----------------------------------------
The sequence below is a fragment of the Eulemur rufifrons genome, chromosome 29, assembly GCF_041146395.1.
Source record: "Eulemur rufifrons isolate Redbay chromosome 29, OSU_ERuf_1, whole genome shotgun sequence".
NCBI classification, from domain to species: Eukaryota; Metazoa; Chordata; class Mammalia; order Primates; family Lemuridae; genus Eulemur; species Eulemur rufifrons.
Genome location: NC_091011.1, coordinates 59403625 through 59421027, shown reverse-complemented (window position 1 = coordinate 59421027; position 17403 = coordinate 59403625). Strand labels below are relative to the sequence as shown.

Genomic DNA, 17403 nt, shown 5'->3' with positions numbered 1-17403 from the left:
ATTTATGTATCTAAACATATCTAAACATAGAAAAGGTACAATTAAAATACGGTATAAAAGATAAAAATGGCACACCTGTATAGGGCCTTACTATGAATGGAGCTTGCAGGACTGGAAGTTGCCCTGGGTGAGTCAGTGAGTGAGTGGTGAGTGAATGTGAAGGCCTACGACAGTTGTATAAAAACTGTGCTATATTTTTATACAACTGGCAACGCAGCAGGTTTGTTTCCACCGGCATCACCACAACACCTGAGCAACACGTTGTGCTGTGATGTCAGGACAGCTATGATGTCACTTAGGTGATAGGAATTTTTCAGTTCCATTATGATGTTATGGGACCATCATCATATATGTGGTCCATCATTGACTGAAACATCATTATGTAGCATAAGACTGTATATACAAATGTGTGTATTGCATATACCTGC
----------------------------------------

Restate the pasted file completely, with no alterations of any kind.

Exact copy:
The sequence below is a fragment of the Eulemur rufifrons genome, chromosome 29, assembly GCF_041146395.1.
Source record: "Eulemur rufifrons isolate Redbay chromosome 29, OSU_ERuf_1, whole genome shotgun sequence".
NCBI classification, from domain to species: Eukaryota; Metazoa; Chordata; class Mammalia; order Primates; family Lemuridae; genus Eulemur; species Eulemur rufifrons.
Genome location: NC_091011.1, coordinates 59403625 through 59421027, shown reverse-complemented (window position 1 = coordinate 59421027; position 17403 = coordinate 59403625). Strand labels below are relative to the sequence as shown.

Genomic DNA, 17403 nt, shown 5'->3' with positions numbered 1-17403 from the left:
ATTTATGTATCTAAACATATCTAAACATAGAAAAGGTACAATTAAAATACGGTATAAAAGATAAAAATGGCACACCTGTATAGGGCCTTACTATGAATGGAGCTTGCAGGACTGGAAGTTGCCCTGGGTGAGTCAGTGAGTGAGTGGTGAGTGAATGTGAAGGCCTACGACAGTTGTATAAAAACTGTGCTATATTTTTATACAACTGGCAACGCAGCAGGTTTGTTTCCACCGGCATCACCACAACACCTGAGCAACACGTTGTGCTGTGATGTCAGGACAGCTATGATGTCACTTAGGTGATAGGAATTTTTCAGTTCCATTATGATGTTATGGGACCATCATCATATATGTGGTCCATCATTGACTGAAACATCATTATGTAGCATAAGACTGTATATACAAATGTGTGTATTGCATATACCTGC